The Zoological Collection of the Department of Evolutionary Biology - a brief overview


Simon Engelberger

Zoological Collection
Unit for Theoretical Biology, Department of Evolutionary Biology
University of Vienna


Among its diverse research facilities, the Department of Evolutionary Biology houses an extensive collection of biological specimens and non-specimen objects (University of Vienna, Zoological Collection; UVZC). The University of Vienna began to collect and display natural history objects in its own “Naturhistorisches Museum” (later “Zoologisches Museum”) ever since 1775. Due to the incorporation of other, separately founded, collections like the “Vergleichend Anatomisches Museum” of the anatomist Joseph Hyrtl, the private collection of Ludwig Schmarda and the collection of the “Zootomisches Institut”, the holdings multiplied over the course of the 19th century. Despite considerable losses during the Second World War, the UVZC still houses a large number of specimens in various preparations.

Today the collection contains an estimated 8000 fluid and 9000 dry preserved vertebrate and invertebrate specimens. In addition, collections of pinned insects comprising approximately 200.000 individuals and  50.000 microscopic slides are separately maintained.  Beside the various biological specimens, the UVZC has also significant holdings of glass and wax models, about 1000 wallcharts, some 30.000 photographs, films and other media items, and a small archival collection. The suite of 145 glass models, depicting marine invertebrates and produced by the renowned Leopold and Rudolf Blaschka, represents one of the largest surviving collections of its kind. In contrast to these models, which were exclusively purchased, more than half of the UVZC's wallcharts were painted in-house. Similarly, a large collection of lantern slides – predecessors of present day slides – were assembled as teaching aid at the former zoological institute(s). These items seem to have often been produced for specific courses or lectures, therewith offering a unique perspective on past teaching practices at the University.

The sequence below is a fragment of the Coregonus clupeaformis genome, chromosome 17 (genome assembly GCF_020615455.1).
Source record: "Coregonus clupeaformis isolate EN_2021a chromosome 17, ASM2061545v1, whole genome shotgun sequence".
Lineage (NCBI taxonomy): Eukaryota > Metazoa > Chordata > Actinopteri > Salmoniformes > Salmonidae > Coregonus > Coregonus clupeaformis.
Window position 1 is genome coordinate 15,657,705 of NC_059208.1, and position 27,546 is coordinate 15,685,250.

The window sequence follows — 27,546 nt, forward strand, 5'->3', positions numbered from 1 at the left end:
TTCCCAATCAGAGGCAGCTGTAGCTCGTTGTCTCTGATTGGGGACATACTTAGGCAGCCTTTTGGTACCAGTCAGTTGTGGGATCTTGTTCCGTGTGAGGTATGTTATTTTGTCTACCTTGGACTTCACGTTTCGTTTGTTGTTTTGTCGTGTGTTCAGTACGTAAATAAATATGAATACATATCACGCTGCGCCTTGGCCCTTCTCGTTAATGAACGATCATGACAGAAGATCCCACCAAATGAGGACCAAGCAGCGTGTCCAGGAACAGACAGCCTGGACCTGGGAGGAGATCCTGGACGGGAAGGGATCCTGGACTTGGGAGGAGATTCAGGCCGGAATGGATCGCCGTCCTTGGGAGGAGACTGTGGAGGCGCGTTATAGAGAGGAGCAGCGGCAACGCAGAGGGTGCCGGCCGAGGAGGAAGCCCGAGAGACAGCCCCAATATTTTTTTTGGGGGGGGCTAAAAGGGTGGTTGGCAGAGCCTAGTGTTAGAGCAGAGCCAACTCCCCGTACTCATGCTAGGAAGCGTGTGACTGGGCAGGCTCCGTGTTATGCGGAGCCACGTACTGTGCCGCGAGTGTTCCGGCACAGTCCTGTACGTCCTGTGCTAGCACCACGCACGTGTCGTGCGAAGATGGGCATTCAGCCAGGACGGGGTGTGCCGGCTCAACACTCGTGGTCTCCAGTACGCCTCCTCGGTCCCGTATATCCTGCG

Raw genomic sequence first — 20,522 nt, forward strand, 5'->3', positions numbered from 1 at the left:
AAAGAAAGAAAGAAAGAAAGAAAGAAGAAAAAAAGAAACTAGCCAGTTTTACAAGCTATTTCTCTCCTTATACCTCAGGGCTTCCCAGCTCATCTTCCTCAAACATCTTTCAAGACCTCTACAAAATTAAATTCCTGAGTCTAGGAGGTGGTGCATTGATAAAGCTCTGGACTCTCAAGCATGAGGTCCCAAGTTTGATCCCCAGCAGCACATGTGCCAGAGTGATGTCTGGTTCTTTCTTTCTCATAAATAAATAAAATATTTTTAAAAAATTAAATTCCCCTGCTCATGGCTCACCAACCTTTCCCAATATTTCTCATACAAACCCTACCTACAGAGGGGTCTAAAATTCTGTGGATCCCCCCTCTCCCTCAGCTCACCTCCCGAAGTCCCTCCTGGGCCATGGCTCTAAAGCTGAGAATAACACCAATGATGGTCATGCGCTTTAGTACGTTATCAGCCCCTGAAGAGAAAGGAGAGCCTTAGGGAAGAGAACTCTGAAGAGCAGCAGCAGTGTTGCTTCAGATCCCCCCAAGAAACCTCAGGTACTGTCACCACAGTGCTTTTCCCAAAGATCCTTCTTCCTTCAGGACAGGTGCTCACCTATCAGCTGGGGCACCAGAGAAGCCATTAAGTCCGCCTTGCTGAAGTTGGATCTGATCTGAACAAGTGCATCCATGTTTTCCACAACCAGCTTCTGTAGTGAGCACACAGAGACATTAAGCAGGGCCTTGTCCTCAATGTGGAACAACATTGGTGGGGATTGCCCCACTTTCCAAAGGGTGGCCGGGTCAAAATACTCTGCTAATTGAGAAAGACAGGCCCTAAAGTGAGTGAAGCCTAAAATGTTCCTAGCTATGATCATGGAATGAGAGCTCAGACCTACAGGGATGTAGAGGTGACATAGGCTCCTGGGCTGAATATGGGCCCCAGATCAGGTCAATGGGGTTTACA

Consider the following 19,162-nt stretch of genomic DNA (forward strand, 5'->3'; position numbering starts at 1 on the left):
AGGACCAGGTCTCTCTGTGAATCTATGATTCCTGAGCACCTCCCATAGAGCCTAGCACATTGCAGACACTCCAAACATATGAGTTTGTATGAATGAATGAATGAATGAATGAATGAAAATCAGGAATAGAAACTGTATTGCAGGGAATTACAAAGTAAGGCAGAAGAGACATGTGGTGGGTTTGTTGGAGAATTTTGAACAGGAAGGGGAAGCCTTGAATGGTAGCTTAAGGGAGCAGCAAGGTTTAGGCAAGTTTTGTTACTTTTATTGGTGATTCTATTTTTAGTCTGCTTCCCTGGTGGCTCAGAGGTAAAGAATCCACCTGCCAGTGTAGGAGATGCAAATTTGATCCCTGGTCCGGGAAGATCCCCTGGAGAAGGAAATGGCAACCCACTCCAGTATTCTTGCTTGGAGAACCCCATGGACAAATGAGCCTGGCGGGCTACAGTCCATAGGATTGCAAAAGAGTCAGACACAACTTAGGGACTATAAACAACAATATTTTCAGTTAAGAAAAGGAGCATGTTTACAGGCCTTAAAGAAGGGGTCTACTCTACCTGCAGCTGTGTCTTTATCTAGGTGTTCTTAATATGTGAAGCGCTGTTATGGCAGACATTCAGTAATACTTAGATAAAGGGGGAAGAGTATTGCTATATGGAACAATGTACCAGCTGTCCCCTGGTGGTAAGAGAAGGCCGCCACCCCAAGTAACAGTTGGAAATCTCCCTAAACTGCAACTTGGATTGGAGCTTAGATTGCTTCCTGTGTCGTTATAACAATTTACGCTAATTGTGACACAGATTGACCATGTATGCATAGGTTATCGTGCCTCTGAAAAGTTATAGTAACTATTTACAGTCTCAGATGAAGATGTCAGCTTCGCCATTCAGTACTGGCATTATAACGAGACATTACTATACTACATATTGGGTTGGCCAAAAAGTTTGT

Taken together, the diverse holdings document more than two centuries of zoological research and teaching at University of Vienna. Therefore, the UVZCoffers an immense research potential for different avenues of scientific inquiry. Before long, the ongoing digitization of the collection will grant access to a large variety of data to scientists all over the world.